It’s all bad news about the economy right now. We’ve heard that quarter 2 GDP could be down by 35% and that unemployment is already up by 1.4m. Feeds are full of dire comparisons between the economy now and in previous recessions. Every day there’s a new chart showing an important indicator heading due south at alarming speed.
It’s frightening, but these developments in the economy are not unexpected. As soon as the government made the decision to enforce lockdowns, they made the decision that the economy would shrink.
By definition, if businesses are closed, and people can’t buy things that involve leaving the house, a large proportion of economic activity stops. Lockdowns were always going to produce these changes in economic indicators.
Now that many marketers have their immediate response to lockdowns sorted, it’s time to focus on what’s likely to happen next. On this, three forecasts by reputable economists – from the International Monetary Fund, the Office of Budget Responsibility and a selection of experts quoted by Bloomberg – agree. They all expect a bounceback driven by pent-up demand that will see the economy back to where it was in 2019 by the end of next year or early 2022.
If the economists are right about the bounceback, now is the time for marketers to start planning for it.
These are optimistic scenarios, but they could happen. As the Harvard Business Review notes, economies had this steep decline followed by fast recovery during SARS in 2002, Hong Kong Flu in 1968, H2N2 Asian Flu in 1958 and Spanish Flu in 1918.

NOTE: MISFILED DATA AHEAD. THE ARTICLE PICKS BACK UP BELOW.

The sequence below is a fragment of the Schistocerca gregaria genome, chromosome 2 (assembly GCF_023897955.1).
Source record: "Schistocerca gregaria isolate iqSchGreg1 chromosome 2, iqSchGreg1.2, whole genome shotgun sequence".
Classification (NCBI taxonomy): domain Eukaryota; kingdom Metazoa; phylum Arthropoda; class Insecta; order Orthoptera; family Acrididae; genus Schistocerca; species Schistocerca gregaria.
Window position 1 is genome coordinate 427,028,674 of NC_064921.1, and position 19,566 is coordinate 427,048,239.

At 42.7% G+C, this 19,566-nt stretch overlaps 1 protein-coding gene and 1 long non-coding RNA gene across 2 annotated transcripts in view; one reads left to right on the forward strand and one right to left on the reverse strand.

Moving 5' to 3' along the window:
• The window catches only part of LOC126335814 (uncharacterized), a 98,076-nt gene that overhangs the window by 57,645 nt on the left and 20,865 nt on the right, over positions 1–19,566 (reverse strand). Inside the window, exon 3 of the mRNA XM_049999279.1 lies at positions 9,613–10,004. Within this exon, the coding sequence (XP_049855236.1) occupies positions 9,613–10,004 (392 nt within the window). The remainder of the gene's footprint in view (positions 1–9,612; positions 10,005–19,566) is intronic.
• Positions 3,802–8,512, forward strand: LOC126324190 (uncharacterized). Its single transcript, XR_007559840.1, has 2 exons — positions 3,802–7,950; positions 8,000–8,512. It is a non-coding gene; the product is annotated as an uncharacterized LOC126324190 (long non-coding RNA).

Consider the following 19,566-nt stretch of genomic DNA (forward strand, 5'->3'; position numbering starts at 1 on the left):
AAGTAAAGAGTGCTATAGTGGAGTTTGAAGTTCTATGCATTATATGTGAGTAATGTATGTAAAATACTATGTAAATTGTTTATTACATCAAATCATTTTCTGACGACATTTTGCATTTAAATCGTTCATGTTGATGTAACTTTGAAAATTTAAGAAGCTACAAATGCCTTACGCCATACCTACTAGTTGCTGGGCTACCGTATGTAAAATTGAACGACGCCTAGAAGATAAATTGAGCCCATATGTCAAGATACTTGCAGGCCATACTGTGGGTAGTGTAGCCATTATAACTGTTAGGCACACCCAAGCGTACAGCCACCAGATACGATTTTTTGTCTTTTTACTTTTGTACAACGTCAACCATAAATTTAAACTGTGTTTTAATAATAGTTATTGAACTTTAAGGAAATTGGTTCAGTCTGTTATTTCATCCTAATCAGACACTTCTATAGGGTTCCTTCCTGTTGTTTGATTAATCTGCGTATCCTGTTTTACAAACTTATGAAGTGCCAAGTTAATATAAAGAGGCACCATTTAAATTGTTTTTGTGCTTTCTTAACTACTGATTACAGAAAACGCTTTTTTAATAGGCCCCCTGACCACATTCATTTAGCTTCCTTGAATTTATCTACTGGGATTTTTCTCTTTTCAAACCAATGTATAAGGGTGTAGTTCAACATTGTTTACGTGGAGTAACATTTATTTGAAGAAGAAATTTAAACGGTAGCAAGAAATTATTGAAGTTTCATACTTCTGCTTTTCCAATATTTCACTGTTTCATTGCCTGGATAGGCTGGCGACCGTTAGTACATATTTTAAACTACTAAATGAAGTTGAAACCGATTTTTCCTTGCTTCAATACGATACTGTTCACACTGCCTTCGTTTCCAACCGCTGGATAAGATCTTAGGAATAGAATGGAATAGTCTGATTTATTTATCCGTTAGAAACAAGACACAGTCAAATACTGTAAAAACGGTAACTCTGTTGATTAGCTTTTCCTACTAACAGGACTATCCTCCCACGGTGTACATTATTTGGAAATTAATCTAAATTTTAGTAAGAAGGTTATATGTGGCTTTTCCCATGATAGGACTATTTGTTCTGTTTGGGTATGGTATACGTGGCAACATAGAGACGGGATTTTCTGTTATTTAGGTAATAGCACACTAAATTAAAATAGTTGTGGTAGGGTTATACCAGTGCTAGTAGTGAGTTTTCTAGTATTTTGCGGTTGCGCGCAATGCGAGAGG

And there is evidence of pent-up demand already. Take Next, for example. It is a good barometer, because it is often one of the biggest retailers in the shopping centre, and its market is ordinary families – everyone really. It recently had to close its website because it was overwhelmed with orders.
Going against pessimism
Of course, there are downside risks. The longer lockdowns go on, the more things will happen that have lasting detrimental effects on the economy.
These could include firms like Debenhams, which already had a shaky balance sheet, closing for good. Others might not close, but scale down and permanently part company with employees. In places, government packages to save jobs might not work, or be enough.
If permanent effects mount up, the recession won’t disappear when lockdowns end and we’ll see a slower, weaker economic recovery.
But if the economists are right about the bounceback, now is the time for marketers to start planning for it.
The data suggests that we are past the peak of Covid-19. Deaths from the disease have stopped increasing and are now consistently falling.
Marketers’ response to lockdowns so far has generally been to pull spend and pause marketing. With an overwhelmingly pessimistic view of the economic outlook in the media, some might be tempted to stop for longer.
Of course, the advice has to be different for different advertisers in different categories: a bounceback is no use for firms with supply chains in disarray, or for product categories where purchases can’t be delayed.
But for many marketers a bounce back in demand is a golden opportunity, not just for sales, but to be part of a nationwide sigh of relief.
Grace Kite is managing director at Gracious Economics